Canon PowerShot A3300 IS / A3200 IS - Canon PowerShot A3300 IS vs Powershot A3200 IS vs Panasonic Lumix FS18 / FH5 High ISO Noise

Canon PowerShot A3300 IS vs Powershot A3200 IS vs Panasonic Lumix FS18 / FH5 High ISO Noise


Canon PowerShot A3300 IS results : Real-life resolution / High ISO Noise


Canon PowerShot A3300 IS results : Real-life resolution / High ISO Noise

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To compare noise levels under real-life conditions we shot this scene with the Canon PowerShot A3300 IS, the Canon PowerShot A3200 IS, and the Panasonic Lumix FS18 / FH5 within a few moments of each other using their best quality JPEG settings at each of their ISO sensitivity settings.

All three cameras were set to Program exposure mode, the lenses were set to approximate the same field of view and ISO was manually set.

The above shot was taken with the the Canon PowerShot A3300 IS in Program mode with the lens at its widest angle setting of 5mm (28mm equivalent). The ISO sensitivity was set to 80 ISO and the exposure was 0.4 of a second at f2.8. The crops are taken from the area marked with the red square and presented below at 100%.

For a 16 Megapixel compact sensor, the crops from the PowerShot A3300 IS show a good level of detail with minimal noise in the lower ISO ranges. Let’s start with the 80 ISO crop. While it’s often difficult to spot any evidence of noise on Canon compacts at the base ISO sensitivity here there is some evidence of noisy pixels and the detail isn’t quite as sharp and well defined as it might be. If you look at the wooden panelling there’s an unmistakable graininess though, to be fair, you’d only be likely to notice this on close examination at 100 percent, in other words, you wouldn’t notice it unless you were looking for it.

It’s also generally the case with Canon compacts that’s there’s not much to choose between 80 and 100 ISO, but the A3300’s 100 ISO crop shows a marked increase in noise over the 80 ISO setting. So, while you gain little in terms of sensitivity, you lose out significantly in terms of noise quality as soon as you start to raise the ISO setting. Similarly, when moving up from 200 to 400 ISO there’s another significant loss in quality with the noise now becoming visible even to the casual observer. At 800 ISO even coarser detail is beginning to suffer – notice how the edge of the stone column is breaking up quite badly.

The maximum full resolution sensitivity setting on the PowerShot A3300 IS is 1600 ISO and looking at the crop you can see why. At 1600 ISO the noise is so prevalent and detail loss so bad you can barely make out the organ pipes in the top right corner of the crop. So the story these crops tell is that at the base ISO setting the PowerShot A3300 produces good results with little noise, but that as soon as the ISO sensitivity is raised beyond that base level, noise becomes a very real issue.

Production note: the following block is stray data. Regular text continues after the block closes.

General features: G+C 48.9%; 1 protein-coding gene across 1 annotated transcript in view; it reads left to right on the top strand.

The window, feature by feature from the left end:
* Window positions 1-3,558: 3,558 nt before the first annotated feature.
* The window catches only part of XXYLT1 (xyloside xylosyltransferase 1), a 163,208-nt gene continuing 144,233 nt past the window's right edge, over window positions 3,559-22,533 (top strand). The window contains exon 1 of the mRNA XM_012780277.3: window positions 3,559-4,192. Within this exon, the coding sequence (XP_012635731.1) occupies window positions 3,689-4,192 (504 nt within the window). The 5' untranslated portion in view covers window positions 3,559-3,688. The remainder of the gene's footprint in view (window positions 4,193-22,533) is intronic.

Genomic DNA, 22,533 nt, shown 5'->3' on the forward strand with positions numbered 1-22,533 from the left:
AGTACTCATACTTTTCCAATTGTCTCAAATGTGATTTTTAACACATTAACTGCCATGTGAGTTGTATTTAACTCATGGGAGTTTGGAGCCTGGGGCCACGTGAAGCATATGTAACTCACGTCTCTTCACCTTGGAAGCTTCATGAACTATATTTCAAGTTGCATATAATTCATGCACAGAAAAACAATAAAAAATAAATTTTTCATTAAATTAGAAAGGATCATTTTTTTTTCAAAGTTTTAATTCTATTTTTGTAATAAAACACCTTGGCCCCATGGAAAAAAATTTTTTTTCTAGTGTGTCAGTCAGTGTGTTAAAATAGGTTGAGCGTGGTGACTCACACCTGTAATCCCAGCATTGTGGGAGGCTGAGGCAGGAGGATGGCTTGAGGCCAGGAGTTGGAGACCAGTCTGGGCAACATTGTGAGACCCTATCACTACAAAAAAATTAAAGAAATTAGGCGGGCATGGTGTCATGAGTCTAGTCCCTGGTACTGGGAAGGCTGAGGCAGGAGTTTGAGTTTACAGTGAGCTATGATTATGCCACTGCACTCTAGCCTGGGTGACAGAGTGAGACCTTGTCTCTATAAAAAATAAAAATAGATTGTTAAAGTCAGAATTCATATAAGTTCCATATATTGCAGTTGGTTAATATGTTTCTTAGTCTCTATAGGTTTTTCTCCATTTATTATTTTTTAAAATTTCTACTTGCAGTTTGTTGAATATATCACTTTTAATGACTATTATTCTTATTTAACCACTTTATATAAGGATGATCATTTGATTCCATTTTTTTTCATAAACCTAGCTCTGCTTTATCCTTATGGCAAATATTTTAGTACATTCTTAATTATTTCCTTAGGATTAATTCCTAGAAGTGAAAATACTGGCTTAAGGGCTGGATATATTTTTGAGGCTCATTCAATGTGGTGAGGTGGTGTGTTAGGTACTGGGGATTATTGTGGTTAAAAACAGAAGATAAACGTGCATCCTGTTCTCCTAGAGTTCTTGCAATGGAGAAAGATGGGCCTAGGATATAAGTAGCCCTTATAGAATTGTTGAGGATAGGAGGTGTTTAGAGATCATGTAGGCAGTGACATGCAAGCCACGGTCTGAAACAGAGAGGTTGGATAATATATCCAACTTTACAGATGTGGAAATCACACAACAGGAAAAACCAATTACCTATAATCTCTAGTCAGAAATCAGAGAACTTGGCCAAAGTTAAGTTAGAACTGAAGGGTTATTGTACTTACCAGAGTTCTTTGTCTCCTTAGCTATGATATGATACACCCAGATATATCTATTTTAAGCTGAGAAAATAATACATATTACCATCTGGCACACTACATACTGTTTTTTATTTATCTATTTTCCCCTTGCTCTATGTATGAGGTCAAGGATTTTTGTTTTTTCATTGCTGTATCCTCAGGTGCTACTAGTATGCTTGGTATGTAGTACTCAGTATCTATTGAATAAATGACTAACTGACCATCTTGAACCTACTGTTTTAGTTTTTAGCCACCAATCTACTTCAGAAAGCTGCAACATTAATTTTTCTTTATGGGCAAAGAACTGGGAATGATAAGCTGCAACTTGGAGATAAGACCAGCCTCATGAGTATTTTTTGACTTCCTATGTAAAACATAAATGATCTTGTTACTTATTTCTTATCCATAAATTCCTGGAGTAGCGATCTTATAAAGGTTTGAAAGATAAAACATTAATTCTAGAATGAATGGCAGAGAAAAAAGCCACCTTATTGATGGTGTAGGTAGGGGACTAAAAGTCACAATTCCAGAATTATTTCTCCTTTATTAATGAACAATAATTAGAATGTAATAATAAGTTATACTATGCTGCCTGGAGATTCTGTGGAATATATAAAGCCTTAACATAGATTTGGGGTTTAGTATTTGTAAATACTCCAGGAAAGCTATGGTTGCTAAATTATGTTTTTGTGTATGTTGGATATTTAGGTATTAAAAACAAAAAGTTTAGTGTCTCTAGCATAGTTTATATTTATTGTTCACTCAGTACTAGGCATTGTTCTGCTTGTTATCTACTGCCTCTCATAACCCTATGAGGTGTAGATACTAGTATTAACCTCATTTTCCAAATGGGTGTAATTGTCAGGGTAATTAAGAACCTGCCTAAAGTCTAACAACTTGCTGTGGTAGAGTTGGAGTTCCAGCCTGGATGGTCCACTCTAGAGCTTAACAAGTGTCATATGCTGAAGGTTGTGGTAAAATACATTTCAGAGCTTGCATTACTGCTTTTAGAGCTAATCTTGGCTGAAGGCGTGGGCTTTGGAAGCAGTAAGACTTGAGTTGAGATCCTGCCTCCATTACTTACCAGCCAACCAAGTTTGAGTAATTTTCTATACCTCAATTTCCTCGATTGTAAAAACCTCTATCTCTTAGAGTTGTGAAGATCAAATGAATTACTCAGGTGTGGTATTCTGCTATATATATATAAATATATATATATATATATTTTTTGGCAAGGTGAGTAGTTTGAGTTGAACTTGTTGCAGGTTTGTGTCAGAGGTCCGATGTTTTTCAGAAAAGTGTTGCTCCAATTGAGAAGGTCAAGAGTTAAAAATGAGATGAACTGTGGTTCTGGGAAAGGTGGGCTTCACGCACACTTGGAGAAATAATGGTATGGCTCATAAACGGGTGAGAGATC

Interestingly, in a straight comparison with the 14.1 Megapixel PowerShot A3200 IS, the A3300 IS does quite well. Like it’s higher resolution stablemate, the PowerShot A3200 IS produces excellent results at the base ISO sensitivity of 80, but there is a visible quality degradation with noise becoming more apparent every step of the way up to 1600 ISO. There’s very little in it at 100 and 200 ISO, but we’d venture that the A3300 actually has a slight edge at these settings. From 400 ISO and beyond though, the A3200 IS does better with less noise and better detail than the A3300 IS.

The Panasonic Lumix FS18 / FH5 comes out of this comparison with the two Canon Compacts very well indeed. Compared with Canon, Panasonic compacts typically produce slightly softer image detail with more aggressive noise reduction and, while there’s a degree of subjectivity involved, in this instance we think this approach produces preferable results at the lower ISO settings. At the 400 and 800 ISO settings the Lumix FS18 / FH5 crops are looking a little soft and smeary and at 1600 ISO there’s really not much to choose between the three. In High Sensitivity scene mode the Panasonic FS18 / FH5 produces a 3.1 Megapixel 3200 ISO image which, as you can see from the crop, is quite poorly detailed, but in certain situations possibly better than nothing. The PowerShot A3300’s Low Light Scene mode takes a 4 Megapixel image at an automatically selected ISO setting between 1600 and 6400 ISO. We haven’t included a Low light scene mode crop as the A3300 IS automatically selected 1600 ISO and couldn’t be persuaded to go higher.

Now head over to our Canon PowerShot A3300 IS gallery to see some more real-life shots in a variety of conditions.

Canon PowerShot A3300 IS
 
Canon PowerShot A3200 IS
 
Panasonic Lumix FS18
80 ISO
80 ISO
80 ISO Not available
100 ISO
100 ISO
100 ISO
200 ISO
200 ISO
200 ISO
400 ISO
400 ISO
400 ISO
800 ISO
800 ISO
800 ISO
1600 ISO
1600 ISO
1600 ISO
3200 ISO Not available while testing
3200 ISO Not available while testing
3200 ISO (High Sens scene mode)
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